Monday, January 30, 2017 10:33 AM  RssIcon

Last month we announced our new line of e-Power™ Cart Solutions and talked about their safety and productivity benefits. This month, you can actually watch these go-getters in action. Don’t miss the new e-Power™ Hybrid feature, which gives you the flexibility of both a powered cart and towable trailer in one.

All e-Powered carts ride on rugged Hamilton running gear and feature:

  • Fixed or variable speed control (forward, reverse and turning)
  • Flat decks or customer features
  • Operator control: fixed, pendant on coil cord, or radio-controlled remote
  • Wet or dry battery technologies
  • Optional onboard scales
  • Optional safety features that include horns, flashing lights, e-stops, bumpers and collision avoidance systems

Looking to power up your work environment? Hamilton engineers can custom design powered carts that carry loads up to 40,000 lbs.

Bookmark and Share

New Hamilton motorized carts love a good power trip

Tuesday, December 13, 2016 3:57 PM  RssIcon

In our never-ending quest to move loads as safely as possible, Hamilton now offers custom e-Power Cart Solutions. With a payload capacity range from 2,000 to 40,000 lbs., our motorized carts can help eliminate all manual operations to get the job done safer and more efficiently.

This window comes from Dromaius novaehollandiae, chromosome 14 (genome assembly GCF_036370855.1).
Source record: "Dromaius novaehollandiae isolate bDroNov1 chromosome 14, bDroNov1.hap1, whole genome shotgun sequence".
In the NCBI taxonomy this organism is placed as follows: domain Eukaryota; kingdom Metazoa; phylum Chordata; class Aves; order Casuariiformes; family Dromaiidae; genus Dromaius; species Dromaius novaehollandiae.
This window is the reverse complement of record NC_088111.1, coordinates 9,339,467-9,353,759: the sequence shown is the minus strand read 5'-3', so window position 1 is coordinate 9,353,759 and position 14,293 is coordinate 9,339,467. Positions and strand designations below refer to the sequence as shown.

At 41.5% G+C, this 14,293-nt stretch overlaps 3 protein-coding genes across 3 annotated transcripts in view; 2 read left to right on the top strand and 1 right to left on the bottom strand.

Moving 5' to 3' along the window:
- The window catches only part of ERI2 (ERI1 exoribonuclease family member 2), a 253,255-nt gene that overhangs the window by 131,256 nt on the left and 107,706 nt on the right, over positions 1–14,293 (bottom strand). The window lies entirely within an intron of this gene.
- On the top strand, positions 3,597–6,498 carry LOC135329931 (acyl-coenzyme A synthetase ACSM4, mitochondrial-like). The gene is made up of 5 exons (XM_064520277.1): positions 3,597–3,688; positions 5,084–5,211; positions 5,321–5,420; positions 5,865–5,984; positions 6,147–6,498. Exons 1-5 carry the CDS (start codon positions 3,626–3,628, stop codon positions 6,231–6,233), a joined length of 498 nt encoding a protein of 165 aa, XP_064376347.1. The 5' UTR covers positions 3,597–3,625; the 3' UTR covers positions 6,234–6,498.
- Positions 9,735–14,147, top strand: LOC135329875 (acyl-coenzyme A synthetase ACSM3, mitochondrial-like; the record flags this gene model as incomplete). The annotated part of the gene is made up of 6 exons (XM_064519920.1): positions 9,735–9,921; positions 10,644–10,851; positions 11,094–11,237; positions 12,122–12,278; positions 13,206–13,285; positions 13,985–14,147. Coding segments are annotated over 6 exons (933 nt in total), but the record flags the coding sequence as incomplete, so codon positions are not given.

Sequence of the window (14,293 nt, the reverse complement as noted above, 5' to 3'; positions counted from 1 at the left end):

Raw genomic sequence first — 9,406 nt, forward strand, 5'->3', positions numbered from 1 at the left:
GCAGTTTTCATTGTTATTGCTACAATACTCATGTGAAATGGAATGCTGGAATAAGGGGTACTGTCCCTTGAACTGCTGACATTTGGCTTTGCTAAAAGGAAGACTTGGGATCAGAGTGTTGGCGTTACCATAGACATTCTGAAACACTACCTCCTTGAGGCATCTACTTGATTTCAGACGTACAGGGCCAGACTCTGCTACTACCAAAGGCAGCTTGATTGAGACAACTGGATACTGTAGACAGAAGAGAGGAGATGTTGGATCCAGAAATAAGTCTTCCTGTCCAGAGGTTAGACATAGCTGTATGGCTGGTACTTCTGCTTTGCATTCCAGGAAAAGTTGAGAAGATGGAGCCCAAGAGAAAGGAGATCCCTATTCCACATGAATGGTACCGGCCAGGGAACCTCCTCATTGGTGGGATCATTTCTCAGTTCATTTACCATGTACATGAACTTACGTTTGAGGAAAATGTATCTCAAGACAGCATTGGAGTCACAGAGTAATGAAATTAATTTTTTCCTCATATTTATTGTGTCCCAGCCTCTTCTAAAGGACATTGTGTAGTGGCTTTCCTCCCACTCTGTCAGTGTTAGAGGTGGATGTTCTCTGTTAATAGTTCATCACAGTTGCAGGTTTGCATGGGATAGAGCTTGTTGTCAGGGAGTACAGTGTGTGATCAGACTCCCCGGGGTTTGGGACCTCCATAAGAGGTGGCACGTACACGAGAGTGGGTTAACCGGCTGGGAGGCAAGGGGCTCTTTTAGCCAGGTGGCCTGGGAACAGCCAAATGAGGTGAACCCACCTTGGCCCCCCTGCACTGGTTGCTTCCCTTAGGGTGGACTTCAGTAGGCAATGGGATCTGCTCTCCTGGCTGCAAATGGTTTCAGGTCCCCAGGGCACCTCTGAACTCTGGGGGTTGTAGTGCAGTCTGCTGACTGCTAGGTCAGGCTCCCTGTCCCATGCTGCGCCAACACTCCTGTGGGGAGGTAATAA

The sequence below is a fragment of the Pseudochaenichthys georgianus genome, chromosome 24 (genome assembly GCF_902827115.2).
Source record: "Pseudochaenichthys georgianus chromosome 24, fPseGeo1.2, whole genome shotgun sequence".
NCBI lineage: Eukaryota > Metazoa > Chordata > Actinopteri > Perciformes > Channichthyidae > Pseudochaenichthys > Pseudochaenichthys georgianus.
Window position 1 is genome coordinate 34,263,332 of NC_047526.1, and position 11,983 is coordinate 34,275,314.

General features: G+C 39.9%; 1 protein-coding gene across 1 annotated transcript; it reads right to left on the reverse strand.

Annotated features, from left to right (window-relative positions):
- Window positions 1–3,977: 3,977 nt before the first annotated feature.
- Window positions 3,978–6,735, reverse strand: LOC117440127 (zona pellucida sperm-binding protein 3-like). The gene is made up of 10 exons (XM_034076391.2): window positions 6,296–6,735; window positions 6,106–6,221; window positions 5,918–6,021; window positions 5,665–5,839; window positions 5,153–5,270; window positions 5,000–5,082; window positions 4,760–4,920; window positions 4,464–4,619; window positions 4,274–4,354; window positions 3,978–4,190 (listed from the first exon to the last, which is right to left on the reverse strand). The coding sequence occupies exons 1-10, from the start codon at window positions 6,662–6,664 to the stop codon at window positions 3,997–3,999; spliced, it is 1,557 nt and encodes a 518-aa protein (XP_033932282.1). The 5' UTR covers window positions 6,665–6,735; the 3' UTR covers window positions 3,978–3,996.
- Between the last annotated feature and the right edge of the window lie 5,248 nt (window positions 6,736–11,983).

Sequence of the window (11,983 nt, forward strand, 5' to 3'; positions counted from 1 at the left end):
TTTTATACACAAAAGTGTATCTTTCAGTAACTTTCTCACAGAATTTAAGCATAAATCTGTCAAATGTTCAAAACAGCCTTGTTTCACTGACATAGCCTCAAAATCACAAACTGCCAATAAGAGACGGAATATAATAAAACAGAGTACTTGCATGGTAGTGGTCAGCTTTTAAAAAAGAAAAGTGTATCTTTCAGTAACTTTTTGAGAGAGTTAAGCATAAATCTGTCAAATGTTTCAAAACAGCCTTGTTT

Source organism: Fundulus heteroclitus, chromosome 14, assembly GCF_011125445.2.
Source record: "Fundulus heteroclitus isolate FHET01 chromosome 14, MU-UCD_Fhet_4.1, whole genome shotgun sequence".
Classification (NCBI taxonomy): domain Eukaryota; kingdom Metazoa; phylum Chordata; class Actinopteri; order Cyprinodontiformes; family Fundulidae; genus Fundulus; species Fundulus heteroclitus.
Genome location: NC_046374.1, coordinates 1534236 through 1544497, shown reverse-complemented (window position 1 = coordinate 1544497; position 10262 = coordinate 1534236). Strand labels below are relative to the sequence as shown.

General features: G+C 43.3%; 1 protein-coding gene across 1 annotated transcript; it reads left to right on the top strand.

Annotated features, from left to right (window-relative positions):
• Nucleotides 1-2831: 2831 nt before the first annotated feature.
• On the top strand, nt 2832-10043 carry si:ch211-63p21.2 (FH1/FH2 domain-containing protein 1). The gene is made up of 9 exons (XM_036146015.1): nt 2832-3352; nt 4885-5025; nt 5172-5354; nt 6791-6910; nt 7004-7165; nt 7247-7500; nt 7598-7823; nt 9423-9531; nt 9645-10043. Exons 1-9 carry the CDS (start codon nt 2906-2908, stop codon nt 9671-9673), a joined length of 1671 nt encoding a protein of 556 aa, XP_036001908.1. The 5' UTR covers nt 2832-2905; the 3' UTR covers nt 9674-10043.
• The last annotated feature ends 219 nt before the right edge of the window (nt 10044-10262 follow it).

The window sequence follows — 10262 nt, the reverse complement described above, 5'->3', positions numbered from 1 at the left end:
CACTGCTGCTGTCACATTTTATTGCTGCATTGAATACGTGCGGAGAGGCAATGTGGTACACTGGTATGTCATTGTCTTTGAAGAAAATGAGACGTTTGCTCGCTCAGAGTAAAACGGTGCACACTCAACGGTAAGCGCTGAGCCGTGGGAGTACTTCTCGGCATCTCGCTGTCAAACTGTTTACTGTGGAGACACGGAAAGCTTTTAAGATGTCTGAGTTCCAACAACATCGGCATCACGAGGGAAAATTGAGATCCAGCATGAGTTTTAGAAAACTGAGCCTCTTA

Research from the Liberty Mutual Research Institute for Safety shows that push/pull forces in excess of as little as 35 pounds can contribute to musculoskeletal workplace injuries. Powered carts can help you move heavy payloads while achieving your ergonomic and performance goals. Here’s how you can benefit:

  • Reduce employee injuries from strain and fatigue
  • Safely transport materials through production
  • Improve your ergonomic footprint
  • Boost employee morale and productivity
  • Increase your bottom line

Keep work zones forklift free
Especially handy for when you’ve exhausted all manual transport options for heavy loads, powered carts offer easy maneuverability in tight spaces. Many carts can pivot from the center point, making rotating cargo in tight spaces a snap. Motorized carts are also ideal for moving stock that final distance from trailer trains to the assembly line. There’s no need to transfer materials from a warehouse trailer to a smaller conveyance for manual handling. No need to use a forklift for lateral transport. The powered cart does it all.

A flexible workhorse
Take the unique dual-purpose trailer featured in the photo (above?). It can tow heavy loads long distances as a conventional trailer as well as maneuver cargo into final position for production. Since anyone can position the loaded trailer without additional help, powered carts can be a safer, more versatile and more economical choice in the long run when every minute counts on production floors.

Operating the powered trailer is easy. The drive wheels automatically retract when you lower the towing tongue to enable safe and easy transport. Raise the tongue for manual maneuvering and the wheels come down, ready for powered movement.